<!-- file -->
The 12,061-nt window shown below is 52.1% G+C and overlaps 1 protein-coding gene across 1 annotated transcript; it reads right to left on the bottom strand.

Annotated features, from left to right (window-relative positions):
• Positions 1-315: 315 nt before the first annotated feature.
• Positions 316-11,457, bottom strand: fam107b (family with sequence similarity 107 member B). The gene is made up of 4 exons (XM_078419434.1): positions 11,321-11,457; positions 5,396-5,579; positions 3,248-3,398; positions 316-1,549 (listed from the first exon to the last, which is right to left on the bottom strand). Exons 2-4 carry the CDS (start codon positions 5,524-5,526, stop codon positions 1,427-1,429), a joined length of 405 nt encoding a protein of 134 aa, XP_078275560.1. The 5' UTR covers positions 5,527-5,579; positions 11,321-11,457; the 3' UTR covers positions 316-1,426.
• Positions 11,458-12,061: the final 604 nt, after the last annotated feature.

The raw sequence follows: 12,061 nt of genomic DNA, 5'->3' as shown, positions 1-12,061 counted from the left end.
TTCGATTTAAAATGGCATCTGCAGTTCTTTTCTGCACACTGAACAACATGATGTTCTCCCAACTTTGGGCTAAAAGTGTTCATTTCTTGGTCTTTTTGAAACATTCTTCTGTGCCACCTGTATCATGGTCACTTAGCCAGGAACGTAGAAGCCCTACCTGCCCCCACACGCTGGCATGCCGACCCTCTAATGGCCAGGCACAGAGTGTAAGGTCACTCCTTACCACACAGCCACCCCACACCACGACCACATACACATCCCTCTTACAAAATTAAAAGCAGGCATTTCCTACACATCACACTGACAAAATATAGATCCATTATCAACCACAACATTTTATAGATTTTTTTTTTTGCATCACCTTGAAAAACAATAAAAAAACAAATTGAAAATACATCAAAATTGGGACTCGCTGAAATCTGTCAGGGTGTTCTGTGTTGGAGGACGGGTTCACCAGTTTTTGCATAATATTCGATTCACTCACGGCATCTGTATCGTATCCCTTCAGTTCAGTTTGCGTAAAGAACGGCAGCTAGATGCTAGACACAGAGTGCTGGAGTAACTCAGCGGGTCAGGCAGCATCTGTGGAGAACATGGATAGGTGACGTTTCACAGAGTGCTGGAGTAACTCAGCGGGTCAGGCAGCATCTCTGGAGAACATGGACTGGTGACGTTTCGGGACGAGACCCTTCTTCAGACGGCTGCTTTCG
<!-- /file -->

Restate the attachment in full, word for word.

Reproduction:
The 12,061-nt window shown below is 52.1% G+C and overlaps 1 protein-coding gene across 1 annotated transcript; it reads right to left on the bottom strand.

Annotated features, from left to right (window-relative positions):
• Positions 1-315: 315 nt before the first annotated feature.
• Positions 316-11,457, bottom strand: fam107b (family with sequence similarity 107 member B). The gene is made up of 4 exons (XM_078419434.1): positions 11,321-11,457; positions 5,396-5,579; positions 3,248-3,398; positions 316-1,549 (listed from the first exon to the last, which is right to left on the bottom strand). Exons 2-4 carry the CDS (start codon positions 5,524-5,526, stop codon positions 1,427-1,429), a joined length of 405 nt encoding a protein of 134 aa, XP_078275560.1. The 5' UTR covers positions 5,527-5,579; positions 11,321-11,457; the 3' UTR covers positions 316-1,426.
• Positions 11,458-12,061: the final 604 nt, after the last annotated feature.

The raw sequence follows: 12,061 nt of genomic DNA, 5'->3' as shown, positions 1-12,061 counted from the left end.
TTCGATTTAAAATGGCATCTGCAGTTCTTTTCTGCACACTGAACAACATGATGTTCTCCCAACTTTGGGCTAAAAGTGTTCATTTCTTGGTCTTTTTGAAACATTCTTCTGTGCCACCTGTATCATGGTCACTTAGCCAGGAACGTAGAAGCCCTACCTGCCCCCACACGCTGGCATGCCGACCCTCTAATGGCCAGGCACAGAGTGTAAGGTCACTCCTTACCACACAGCCACCCCACACCACGACCACATACACATCCCTCTTACAAAATTAAAAGCAGGCATTTCCTACACATCACACTGACAAAATATAGATCCATTATCAACCACAACATTTTATAGATTTTTTTTTTTGCATCACCTTGAAAAACAATAAAAAAACAAATTGAAAATACATCAAAATTGGGACTCGCTGAAATCTGTCAGGGTGTTCTGTGTTGGAGGACGGGTTCACCAGTTTTTGCATAATATTCGATTCACTCACGGCATCTGTATCGTATCCCTTCAGTTCAGTTTGCGTAAAGAACGGCAGCTAGATGCTAGACACAGAGTGCTGGAGTAACTCAGCGGGTCAGGCAGCATCTGTGGAGAACATGGATAGGTGACGTTTCACAGAGTGCTGGAGTAACTCAGCGGGTCAGGCAGCATCTCTGGAGAACATGGACTGGTGACGTTTCGGGACGAGACCCTTCTTCAGACGGCTGCTTTCG